John White Alexander’s The Crowning of Labor

Our Multimedia Producer, Tom Fisher, selected today’s Favorite Friday–the murals of John White Alexander located on our beautiful Grand Staircase!

Detail of a mural painting featuring one person wearing a dress and holding a basket and looking over their shoulder surrounded by children looking at them
John White Alexander, The Crowning of Labor, 1907–1908, Carnegie Museum of Art. Photo: Bryan Conley

The Crowning of Labor is unfinished. Muralist John White Alexander died before completing his three-story, 4,000-square-foot tribute to the working people of Pittsburgh. The third-floor frieze, entitled The March of Progress, depicts a procession of laborers striving toward enlightenment, but the panels representing the fruits of their efforts remain blank. In celebration of the Museums’ centennial in 1995, industrial grime that obscured the murals for decades was removed. Revealed was a portrait of Pittsburgh that, while proud and historic, excludes the identities and contributions of many. The people, like the empty canvases they parade toward, are starkly and uniformly white. What I love about this incomplete work is that it is up to us to fill in the blanks. In the empty panels, we can envision truer ideals of community. I see only hopeful promises waiting to be fulfilled.”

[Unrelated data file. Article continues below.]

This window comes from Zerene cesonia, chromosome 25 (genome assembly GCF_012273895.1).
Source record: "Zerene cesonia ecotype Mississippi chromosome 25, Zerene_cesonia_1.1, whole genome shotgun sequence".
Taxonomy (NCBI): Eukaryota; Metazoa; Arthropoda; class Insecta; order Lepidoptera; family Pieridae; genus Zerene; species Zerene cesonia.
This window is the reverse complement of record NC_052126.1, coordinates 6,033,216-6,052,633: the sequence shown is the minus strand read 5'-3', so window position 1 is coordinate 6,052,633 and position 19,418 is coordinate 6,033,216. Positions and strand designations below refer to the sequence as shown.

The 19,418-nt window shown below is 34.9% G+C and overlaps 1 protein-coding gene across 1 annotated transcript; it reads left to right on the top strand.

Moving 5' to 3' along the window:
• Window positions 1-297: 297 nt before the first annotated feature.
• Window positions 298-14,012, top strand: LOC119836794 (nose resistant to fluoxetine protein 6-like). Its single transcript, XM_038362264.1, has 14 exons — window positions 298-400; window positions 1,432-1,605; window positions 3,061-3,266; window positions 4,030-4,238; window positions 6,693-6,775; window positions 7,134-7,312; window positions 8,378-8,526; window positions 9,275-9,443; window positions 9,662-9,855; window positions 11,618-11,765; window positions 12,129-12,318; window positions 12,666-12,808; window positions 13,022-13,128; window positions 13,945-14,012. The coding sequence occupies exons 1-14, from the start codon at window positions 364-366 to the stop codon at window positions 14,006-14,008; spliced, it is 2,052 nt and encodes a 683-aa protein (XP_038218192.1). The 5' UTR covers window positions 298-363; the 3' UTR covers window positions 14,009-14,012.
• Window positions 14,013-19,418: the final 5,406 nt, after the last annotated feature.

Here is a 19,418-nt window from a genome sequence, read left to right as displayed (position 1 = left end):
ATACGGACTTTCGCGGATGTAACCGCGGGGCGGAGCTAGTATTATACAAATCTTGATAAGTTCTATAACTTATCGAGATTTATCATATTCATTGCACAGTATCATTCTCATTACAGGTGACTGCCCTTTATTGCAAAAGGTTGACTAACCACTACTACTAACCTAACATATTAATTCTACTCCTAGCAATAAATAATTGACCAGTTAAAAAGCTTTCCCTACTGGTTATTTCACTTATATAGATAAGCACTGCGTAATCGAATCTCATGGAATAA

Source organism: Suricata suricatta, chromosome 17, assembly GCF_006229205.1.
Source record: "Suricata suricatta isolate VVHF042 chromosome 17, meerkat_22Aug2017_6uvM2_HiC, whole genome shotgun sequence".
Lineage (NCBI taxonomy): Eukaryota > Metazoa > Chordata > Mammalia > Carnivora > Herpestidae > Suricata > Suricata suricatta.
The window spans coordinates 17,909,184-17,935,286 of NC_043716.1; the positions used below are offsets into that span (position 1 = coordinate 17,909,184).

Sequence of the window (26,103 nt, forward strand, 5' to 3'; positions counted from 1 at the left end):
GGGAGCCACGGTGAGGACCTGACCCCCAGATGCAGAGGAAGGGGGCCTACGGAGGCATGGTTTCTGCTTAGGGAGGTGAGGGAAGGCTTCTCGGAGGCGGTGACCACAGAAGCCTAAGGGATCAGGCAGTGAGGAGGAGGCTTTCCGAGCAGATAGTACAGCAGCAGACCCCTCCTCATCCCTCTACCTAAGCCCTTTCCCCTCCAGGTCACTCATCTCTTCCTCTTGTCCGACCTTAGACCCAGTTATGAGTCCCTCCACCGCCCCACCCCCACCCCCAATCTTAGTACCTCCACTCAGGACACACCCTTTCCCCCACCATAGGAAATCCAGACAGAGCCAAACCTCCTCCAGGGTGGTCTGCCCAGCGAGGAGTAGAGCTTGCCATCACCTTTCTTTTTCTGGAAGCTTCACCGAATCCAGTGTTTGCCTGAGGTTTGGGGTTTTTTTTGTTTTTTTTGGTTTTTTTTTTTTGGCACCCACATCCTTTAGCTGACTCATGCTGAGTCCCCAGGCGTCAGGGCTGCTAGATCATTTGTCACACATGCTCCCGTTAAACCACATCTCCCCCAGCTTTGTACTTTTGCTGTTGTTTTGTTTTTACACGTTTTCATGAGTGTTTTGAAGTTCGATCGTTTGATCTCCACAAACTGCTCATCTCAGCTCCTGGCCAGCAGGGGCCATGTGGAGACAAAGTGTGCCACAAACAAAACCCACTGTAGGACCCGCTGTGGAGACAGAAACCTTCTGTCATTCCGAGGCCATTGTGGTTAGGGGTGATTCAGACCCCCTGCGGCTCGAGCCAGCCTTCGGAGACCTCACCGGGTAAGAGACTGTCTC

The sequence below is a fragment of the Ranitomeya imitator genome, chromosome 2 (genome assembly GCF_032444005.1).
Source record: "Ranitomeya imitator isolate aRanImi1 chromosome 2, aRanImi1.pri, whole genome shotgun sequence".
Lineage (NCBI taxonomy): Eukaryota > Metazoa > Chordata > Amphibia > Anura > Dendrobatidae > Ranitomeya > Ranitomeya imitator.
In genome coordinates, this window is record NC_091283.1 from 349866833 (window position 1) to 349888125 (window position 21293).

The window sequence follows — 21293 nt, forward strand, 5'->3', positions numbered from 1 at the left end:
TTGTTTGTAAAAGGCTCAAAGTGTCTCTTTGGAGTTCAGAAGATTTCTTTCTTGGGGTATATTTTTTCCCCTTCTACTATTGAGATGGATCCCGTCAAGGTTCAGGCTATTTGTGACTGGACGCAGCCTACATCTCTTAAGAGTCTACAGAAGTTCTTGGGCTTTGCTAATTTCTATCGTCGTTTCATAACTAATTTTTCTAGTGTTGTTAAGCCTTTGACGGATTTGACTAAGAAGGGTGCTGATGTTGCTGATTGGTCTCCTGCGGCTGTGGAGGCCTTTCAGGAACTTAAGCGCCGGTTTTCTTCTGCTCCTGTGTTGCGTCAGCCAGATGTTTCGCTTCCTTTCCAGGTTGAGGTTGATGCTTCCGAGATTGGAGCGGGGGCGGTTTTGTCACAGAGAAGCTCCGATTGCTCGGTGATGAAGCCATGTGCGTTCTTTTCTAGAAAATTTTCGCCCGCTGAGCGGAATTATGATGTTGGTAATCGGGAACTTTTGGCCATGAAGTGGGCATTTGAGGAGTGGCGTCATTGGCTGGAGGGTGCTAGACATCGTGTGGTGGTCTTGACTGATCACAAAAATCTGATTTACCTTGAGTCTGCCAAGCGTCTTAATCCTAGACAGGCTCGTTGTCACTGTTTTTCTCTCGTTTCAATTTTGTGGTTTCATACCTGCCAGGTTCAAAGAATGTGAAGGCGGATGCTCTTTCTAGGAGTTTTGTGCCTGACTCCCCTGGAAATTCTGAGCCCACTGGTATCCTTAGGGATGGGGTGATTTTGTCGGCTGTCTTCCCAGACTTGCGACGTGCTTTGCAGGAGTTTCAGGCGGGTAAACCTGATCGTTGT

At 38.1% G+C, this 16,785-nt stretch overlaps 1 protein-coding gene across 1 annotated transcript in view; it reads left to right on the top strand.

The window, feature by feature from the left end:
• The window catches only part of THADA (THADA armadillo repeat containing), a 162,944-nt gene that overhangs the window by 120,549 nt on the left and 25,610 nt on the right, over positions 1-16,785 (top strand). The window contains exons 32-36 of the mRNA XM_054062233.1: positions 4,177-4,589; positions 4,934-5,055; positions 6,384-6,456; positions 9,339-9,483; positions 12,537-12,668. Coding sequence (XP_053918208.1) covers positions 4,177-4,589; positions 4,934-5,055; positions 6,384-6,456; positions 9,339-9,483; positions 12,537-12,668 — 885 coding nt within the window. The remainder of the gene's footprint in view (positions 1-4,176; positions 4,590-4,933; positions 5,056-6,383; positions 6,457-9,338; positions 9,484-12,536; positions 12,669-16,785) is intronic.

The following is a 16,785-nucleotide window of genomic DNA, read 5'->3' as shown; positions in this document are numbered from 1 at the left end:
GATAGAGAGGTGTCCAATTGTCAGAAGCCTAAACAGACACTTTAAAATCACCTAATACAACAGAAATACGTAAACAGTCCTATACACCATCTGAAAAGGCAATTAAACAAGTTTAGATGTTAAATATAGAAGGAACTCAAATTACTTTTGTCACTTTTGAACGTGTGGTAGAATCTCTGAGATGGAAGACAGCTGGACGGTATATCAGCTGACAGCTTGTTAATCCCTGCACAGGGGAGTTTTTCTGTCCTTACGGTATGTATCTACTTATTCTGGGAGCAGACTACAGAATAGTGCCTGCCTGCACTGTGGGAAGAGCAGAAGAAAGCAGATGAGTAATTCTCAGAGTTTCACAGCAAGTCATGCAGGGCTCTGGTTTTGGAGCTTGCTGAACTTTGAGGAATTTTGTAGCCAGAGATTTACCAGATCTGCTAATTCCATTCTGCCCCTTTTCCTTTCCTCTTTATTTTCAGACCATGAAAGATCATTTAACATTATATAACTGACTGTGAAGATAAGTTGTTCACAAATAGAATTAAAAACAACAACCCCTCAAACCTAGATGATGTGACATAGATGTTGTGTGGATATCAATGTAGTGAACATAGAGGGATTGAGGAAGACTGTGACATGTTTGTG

John White Alexander, John White Alexander's The Crowning of Labor